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Partially dehydrating food to deep-fry


Franci
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I'm thinking of taking more advantage of my dehydrator. What food do you think would benefit most from being slightly dehydrated before frying? How much would you dehydrate from initial weight? Which temperatures are more appropriate for different food (higher for meats less for vegetables)?

Things that come to mind first are: fish and vegetables.

I generally dehydrate meat at 70 C (to make jerkies), would that be appropriate also for fish for deep-frying? Do you think it is worthed it?

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Dehydrating to concentrate flavor or reduce splatter?

Not sure fish, I fry fish and want it moist and succulent.

Maybe tofu/eggplant for me ? I just did chicken feet and let me tell you I wish I had de-hydrated those things a bit, hot oil explosions.. not cool.

Paul

Edited by Paul Bacino (log)

Its good to have Morels

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  • 2 months later...

David Chang of Momofuku fame claims time spent in a dehydrator is essential for perfect fried pork skins aka chicharones.

That's very much true. I'd dehydrate food before deep-frying only if I'm going to puff the stuff. Here's a great text on puffing food.

It took me long time but finally I tried it

puffed pasta.JPG

Not bad. I didn't get an homogeneous result. I'm not sure it's because different moisture content or temperature of the oil. I'm more for the oil, I didn't use a thermometer.

Next question. How would you flavour it so the spices glue to the pasta.

Toss them with a syrup before frying?

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I would imagine that dehydrated items would soak up more oil in the frying?

I'm with Karri on this, for most things. Like french fries, it is the presence of water, which converts to steam in the hot oil, which results in a crispy crust while preventing an oil-soaked and over-cooked potato stick. It looks like the pork skins worked really well, and dehydrating those makes sense, considering the end produce is ideally completely dry. I don't think you want to dehydrate your fish and vegetables, unless you are trying to achieve that fried-pork-skin texture. If you want your fish and vegetables to have a crisp *crust* when fried, that seems to be a different goal than obtaining crispness throughout.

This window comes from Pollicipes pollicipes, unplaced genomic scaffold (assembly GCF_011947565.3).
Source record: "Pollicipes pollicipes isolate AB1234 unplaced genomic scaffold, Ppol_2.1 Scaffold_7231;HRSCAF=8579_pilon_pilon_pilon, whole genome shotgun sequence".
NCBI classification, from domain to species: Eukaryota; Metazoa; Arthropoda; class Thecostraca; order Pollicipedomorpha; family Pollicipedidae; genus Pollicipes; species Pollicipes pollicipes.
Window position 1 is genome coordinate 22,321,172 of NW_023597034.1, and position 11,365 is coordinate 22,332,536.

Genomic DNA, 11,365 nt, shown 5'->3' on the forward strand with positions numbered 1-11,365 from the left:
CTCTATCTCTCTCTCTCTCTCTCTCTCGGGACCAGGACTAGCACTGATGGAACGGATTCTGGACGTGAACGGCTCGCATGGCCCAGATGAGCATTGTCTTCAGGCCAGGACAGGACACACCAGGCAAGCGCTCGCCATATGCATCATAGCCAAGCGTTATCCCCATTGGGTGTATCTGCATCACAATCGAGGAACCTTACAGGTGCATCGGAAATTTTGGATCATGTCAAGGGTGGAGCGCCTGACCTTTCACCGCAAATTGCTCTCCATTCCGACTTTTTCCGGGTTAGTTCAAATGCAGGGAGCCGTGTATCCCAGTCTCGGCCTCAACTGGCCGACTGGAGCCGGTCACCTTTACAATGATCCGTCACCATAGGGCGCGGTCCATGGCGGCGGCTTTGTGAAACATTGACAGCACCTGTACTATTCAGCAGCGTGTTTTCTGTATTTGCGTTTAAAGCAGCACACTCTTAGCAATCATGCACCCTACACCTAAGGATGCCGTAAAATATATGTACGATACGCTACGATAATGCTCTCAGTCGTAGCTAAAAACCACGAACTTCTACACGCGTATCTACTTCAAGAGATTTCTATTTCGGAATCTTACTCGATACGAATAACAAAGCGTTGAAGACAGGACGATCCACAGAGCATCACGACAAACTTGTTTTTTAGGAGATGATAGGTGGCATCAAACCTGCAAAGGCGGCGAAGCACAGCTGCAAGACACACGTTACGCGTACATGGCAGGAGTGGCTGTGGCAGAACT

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  • 5 years later...

hi all. I agree that it is essential to cook, dehydrate for around 7 hours at about 170 Fahrenheit, then fry at 350 to get great chicarons.  some pieces of skin take a bit longer depending on their thickness.  I have always found that the key is to remove as much fat off after the pre cook works for great puffiness.  I am going to try the same processs with Brussels sprout leaves.  Any one ever tried to make a Brussels "chicaron"?

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1 hour ago, Nicholas Wilber said:

hi all. I agree that it is essential to cook, dehydrate for around 7 hours at about 170 Fahrenheit, then fry at 350 to get great chicarons.  some pieces of skin take a bit longer depending on their thickness.  I have always found that the key is to remove as much fat off after the pre cook works for great puffiness.  I am going to try the same processs with Brussels sprout leaves.  Any one ever tried to make a Brussels "chicaron"?

No, but I've had them in a wonderful Brussels sprouts dish in a Memphis restaurant; some sprouts were shredded raw, some were sauteed, and some outer leaves deep fried. I don't know what all they did to it, but it was marvelous.

 

Don't ask. Eat it.

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